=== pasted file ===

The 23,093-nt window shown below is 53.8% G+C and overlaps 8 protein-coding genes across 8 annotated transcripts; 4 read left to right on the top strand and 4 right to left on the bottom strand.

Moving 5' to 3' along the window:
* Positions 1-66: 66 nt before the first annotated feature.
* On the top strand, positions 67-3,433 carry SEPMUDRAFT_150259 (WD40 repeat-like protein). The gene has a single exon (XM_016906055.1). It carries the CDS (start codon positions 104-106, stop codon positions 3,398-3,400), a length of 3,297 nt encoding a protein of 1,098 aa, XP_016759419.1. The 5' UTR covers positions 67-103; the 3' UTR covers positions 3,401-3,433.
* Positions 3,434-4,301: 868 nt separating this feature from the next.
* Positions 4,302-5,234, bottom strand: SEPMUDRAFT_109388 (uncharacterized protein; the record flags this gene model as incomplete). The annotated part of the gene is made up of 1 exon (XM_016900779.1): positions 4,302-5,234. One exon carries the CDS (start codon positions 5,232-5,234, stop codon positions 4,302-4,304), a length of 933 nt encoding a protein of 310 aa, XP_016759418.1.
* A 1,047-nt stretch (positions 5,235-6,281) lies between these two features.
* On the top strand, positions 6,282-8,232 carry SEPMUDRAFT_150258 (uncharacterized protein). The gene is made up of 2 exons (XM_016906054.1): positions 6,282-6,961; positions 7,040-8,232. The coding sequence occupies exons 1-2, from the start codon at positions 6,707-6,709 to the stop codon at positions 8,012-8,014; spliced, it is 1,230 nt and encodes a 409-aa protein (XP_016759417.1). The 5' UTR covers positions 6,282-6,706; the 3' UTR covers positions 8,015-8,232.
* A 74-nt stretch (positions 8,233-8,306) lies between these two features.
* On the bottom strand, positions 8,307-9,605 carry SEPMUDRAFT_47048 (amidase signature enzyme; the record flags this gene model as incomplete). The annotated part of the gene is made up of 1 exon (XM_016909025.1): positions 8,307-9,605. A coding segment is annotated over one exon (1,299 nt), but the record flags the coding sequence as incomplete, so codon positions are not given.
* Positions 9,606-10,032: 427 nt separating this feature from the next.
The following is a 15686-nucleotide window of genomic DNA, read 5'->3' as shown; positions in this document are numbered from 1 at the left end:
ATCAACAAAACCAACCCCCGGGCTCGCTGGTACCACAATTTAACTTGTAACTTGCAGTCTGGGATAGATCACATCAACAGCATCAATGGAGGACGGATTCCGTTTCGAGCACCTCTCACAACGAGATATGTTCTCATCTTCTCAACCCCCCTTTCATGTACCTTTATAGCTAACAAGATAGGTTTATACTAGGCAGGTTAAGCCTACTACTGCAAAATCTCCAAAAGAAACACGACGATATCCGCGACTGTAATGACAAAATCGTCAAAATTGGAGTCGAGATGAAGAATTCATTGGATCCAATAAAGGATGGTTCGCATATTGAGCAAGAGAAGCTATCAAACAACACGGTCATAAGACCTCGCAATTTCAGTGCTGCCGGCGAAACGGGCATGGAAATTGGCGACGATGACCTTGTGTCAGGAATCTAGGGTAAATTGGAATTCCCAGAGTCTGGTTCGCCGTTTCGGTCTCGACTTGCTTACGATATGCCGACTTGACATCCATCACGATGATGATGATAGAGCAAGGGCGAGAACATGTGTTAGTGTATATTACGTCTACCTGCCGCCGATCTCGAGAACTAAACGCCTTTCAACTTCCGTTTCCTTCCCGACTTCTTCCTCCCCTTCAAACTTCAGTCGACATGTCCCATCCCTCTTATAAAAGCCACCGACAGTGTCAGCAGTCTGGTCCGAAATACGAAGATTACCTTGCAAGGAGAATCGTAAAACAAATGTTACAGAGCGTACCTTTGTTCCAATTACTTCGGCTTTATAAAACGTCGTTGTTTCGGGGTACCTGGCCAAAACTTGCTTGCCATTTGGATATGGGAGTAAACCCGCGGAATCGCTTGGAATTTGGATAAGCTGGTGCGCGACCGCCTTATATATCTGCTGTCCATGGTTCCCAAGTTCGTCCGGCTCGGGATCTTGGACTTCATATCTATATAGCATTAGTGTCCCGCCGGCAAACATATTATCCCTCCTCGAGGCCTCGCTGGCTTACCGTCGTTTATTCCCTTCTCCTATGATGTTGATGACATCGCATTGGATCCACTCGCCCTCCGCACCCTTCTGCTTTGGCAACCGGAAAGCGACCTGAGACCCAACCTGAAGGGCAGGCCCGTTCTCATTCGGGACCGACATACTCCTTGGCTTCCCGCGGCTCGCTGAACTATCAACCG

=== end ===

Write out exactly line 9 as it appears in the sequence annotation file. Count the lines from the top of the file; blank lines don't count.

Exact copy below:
* A 74-nt stretch (positions 8,233-8,306) lies between these two features.